The first picture that pops up in my mind when someone mentions Donkey Calf raises is that of Arnold Schwarzenegger. The Austrian Oak has gone to great lengths to discuss how his calves were his Bête noire until he discovered the Donkey Calf Raise.
Testimony to this are hundreds of pictures of Arnie bent over (pun not intended), Franco Columbo seated on his back and him performing the calf raise. When Franco wasn’t around to help, Arnie would load bikini-clad damsels to help him breach his PR. Again, no pun. Thank god he doesn’t carry his pet donkey Lulu on his back now.
Just so that you don’t get lost in thoughts of bikini-clad damsels in distress, the point that we are trying to make is that the donkey calf raise was a Golden era favorite. Arnie was not the sole proponent of this powerful calf isolation exercise.
Most of the big boys in the 70s swore by the effectiveness of the calf raise. But come the 90s and the 2000s, the Donkey calf raise has all but disappeared from fitness programs. That has partly to do with the swanky machine-crammed fitness clubs of today. A donkey calf machine is a bulky addition that will eat up precious real estate.
Why even bother adding it to the club when most guys don’t even want to attempt the exercise and are happy performing alternatives? That’s why we have created this article. To talk about viable alternatives for the donkey calf raise.
Having tried both, the donkey calf raise as well as its substitutes and having gauged the effectiveness of each one, we can offer some great insights. So stay tuned.
What Is the Donkey Calf Raise Exercise?
The Donkey Calf Raise is a lower body workout that primarily targets the calf muscles. It engages the gastrocnemius and the soleus, making it a very effective exercise from a functional perspective. When it comes to aesthetics, it deserves a spot in the pantheon of exercises this is definitely not the exercise to do if you want smaller calves.
If it can help Arnie develop thick calves, we know that it works, don’t we? While the original iteration of the donkey calf raise was a bodyweight exercise, future iterations added resistance. The exercise became so popular that a dedicated donkey calf machine was created soon after.
What Muscles Does the Donkey Calf Raise Target?
As implied by the name, this is predominantly, a calf-focused exercise. But it’s not without secondary benefits. Any exercise that involves a load on your entire back and has you in a standing position will recruit multiple muscle groups. The calf raise is no different.
Here’s a look at the muscle groups that it engages.
- Primary – As we said, it mainly targets the gastrocnemius and soleus, a combo that is called the gastroc-soleus complex. Functionally, these muscles do the mountainous task of absorbing your entire bodyweight and allowing you to lift your sole up, standing on the tippy toes. The Type-I fibers in the soleus are important for any activity that requires explosive strength. Like a sprint, or a box jump. Aesthetically, these muscles are what make up your calf.
- Secondary –When you perform the donkey calf raise, you hinge at your hips which shifts the focus on to the hamstrings. Now, even the standing calf raise does engage the hamstrings. But it’s not adequate. The hinging in the donkey calf allows more muscle activation.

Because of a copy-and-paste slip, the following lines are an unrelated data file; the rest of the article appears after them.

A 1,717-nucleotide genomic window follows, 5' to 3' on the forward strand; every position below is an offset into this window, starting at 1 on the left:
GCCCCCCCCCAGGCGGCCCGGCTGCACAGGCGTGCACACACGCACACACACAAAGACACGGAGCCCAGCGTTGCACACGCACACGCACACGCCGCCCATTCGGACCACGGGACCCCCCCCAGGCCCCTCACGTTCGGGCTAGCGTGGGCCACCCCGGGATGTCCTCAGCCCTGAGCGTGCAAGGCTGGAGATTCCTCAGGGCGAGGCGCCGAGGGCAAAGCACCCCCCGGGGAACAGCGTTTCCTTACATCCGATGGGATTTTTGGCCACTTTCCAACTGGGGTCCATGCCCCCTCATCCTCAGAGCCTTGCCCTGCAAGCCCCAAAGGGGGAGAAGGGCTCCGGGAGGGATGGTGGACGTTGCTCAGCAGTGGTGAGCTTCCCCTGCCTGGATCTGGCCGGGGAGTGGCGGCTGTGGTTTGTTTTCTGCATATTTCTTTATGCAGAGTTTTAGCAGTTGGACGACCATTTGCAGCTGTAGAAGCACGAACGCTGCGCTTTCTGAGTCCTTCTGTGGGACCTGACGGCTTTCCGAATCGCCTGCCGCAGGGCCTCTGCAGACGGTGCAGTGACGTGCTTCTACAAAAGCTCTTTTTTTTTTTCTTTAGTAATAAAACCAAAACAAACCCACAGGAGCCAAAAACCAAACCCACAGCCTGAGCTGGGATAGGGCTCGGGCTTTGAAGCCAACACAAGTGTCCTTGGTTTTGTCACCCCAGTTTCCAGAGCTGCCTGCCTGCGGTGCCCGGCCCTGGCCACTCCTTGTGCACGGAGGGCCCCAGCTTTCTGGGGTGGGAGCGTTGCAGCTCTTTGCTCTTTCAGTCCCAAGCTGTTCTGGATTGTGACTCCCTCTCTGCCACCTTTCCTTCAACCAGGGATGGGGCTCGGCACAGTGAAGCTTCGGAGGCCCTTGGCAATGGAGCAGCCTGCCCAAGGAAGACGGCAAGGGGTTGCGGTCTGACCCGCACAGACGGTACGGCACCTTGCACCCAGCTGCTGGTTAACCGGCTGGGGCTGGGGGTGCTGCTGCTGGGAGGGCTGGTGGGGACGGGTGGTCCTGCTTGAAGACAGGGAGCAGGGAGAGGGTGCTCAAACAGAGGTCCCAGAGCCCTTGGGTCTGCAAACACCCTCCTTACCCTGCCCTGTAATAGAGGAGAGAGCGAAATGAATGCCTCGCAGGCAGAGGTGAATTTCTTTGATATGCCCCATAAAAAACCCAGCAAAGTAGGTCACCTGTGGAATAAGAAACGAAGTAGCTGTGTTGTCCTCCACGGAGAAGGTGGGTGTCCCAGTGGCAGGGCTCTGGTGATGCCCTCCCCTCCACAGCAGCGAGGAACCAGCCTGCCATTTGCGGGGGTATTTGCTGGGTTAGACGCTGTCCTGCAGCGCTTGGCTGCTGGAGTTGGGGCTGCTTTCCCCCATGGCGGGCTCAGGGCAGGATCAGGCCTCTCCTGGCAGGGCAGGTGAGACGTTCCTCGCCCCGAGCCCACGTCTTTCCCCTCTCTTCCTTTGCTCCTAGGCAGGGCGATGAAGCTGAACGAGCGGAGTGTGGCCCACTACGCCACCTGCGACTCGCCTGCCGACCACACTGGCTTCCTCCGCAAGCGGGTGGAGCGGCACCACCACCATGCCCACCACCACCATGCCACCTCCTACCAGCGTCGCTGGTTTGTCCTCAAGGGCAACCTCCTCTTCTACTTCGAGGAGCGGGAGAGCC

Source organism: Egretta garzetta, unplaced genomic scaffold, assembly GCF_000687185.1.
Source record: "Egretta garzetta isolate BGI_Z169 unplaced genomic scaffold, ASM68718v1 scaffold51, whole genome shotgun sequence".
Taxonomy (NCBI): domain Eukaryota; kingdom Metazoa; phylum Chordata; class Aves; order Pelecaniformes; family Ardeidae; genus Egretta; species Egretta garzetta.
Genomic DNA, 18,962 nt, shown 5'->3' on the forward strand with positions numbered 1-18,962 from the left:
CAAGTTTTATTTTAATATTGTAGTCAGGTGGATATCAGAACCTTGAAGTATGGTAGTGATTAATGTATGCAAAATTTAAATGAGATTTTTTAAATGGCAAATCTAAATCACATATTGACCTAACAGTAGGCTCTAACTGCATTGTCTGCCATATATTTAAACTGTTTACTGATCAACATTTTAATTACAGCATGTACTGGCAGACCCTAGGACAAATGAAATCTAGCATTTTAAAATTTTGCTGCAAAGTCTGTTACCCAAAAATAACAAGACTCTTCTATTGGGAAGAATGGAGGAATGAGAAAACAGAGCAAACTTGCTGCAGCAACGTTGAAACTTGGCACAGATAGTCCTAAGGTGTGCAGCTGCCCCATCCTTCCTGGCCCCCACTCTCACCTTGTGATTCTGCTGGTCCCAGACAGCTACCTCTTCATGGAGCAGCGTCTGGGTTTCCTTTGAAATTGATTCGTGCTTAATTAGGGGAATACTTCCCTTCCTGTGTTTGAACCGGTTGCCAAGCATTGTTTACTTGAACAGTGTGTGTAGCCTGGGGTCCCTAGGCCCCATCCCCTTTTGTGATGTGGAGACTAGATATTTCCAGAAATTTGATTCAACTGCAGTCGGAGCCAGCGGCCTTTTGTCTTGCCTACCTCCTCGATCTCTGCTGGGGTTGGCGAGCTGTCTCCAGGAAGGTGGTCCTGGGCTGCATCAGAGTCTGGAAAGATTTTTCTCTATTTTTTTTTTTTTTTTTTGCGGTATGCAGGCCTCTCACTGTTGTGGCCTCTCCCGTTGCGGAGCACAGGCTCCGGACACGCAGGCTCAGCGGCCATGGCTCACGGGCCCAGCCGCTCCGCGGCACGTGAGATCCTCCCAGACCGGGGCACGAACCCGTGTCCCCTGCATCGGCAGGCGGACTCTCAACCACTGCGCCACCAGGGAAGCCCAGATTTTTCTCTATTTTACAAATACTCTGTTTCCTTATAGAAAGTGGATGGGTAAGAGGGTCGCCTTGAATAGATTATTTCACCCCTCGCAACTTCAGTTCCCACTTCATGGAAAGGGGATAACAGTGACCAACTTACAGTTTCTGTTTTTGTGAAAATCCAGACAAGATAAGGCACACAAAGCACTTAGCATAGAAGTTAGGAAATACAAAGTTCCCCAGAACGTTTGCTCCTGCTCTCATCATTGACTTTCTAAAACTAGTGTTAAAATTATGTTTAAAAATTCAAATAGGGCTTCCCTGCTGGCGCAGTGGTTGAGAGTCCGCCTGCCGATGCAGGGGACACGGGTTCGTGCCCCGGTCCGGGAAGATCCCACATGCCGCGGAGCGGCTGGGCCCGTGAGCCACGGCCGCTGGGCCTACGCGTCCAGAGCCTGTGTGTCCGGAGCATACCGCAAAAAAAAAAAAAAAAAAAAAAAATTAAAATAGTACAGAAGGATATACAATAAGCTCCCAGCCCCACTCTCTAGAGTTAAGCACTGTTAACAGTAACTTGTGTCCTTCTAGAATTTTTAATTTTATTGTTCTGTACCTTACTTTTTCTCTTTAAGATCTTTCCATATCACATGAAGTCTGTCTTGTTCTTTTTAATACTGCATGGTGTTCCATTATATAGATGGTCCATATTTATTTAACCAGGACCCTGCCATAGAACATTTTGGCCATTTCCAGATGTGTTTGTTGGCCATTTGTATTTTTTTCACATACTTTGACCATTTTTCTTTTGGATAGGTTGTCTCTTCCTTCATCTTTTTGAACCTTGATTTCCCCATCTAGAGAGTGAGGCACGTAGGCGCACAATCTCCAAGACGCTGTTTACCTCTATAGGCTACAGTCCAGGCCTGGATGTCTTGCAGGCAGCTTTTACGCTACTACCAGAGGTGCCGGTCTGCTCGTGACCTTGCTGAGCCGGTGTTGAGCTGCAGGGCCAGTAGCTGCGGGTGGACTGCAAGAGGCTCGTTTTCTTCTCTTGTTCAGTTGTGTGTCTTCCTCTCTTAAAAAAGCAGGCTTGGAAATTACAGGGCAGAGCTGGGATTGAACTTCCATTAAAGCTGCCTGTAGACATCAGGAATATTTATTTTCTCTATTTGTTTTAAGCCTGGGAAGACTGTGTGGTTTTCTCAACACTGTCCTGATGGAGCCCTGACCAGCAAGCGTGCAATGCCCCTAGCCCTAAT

- Additional Muscles – In addition to these, the donkey calf also engages all muscles of your core and possibly, your lower back.
How to Perform the Donkey Calf Raise?
Here’s how you would perform the calf raise if you had access to a donkey calf machine at the gym. We will also touch upon how to do the exercise without a machine.
- Hinge at the lower back, maintaining a neutral spine (not flexed or bent), and adjust your lower back so that it rests comfortably on the pad.
- Set the weight to something that you can comfortably lift. Don’t go overboard if this is the first time.
- The balls of your feet must be firm and balanced on the foot plate. Your heels will be hanging off.
- Lean in slightly, flexing your calf and keeping the knee straight.
- Lift up, exhaling as you do. Pause for a second and feel the squeeze in the calf.
- Lower the heels, inhaling as you do. That’s one rep. Complete the number of reps that you wanted to.
How Do You Do Donkey Calf Raises without A Machine at Home?
The biggest challenge that people face is lack of a donkey calf machine. But the donkey calf raise is a reasonably simple exercise that does not require specialized equipment, provided you have the basics right.
- You can use weights or blocks in place of the foot plate.
- Place the weights at a comfortable distance from any sturdy support. You can use a bench, or even a shelf, or your kitchen counter. It needs to be waist high and not die on you.
- Step up on to the plates, the balls of the feet firm, heel hanging off.
- Bend forward at the waist and place the elbow on the support. Your back should be parallel to the floor with no bend or hyperextension at this point.
- Tuck in your chin.
- Now, you can perform a bodyweight move, or you can ask your partner/buddy to hop on to your lower back.
- In either case, lift up your body on your toes, squeeze the calf, pause for a second and lower it again.
While performing the weighted version with a gym bro, ensure that you maintain a neutral spine throughout the exercise.
Best Donkey Calf Alternatives
A weighted version of the donkey calf raise without a machine is tricky. You can stumble, your partner can fall & both can get injured. Not to mention that it can sprain your lower your back even if you bend it slightly.
It’s not as simple as it appears to be. That’s why we have listed 5 alternative exercises for you.
If you don’t want to risk it with donkey calf raises at home, you can try any one of these exercises, which are simpler.
#1 – The Standing Calf Raise – My Personal Favorite
The standing calf raise engages the same primary muscles as the donkey calf raise. The only difference is that you don’t engage your hamstrings as much. But there are ample exercises to target the hamstrings, aren’t there?
Here’s a video that shows how to do the standing calf raise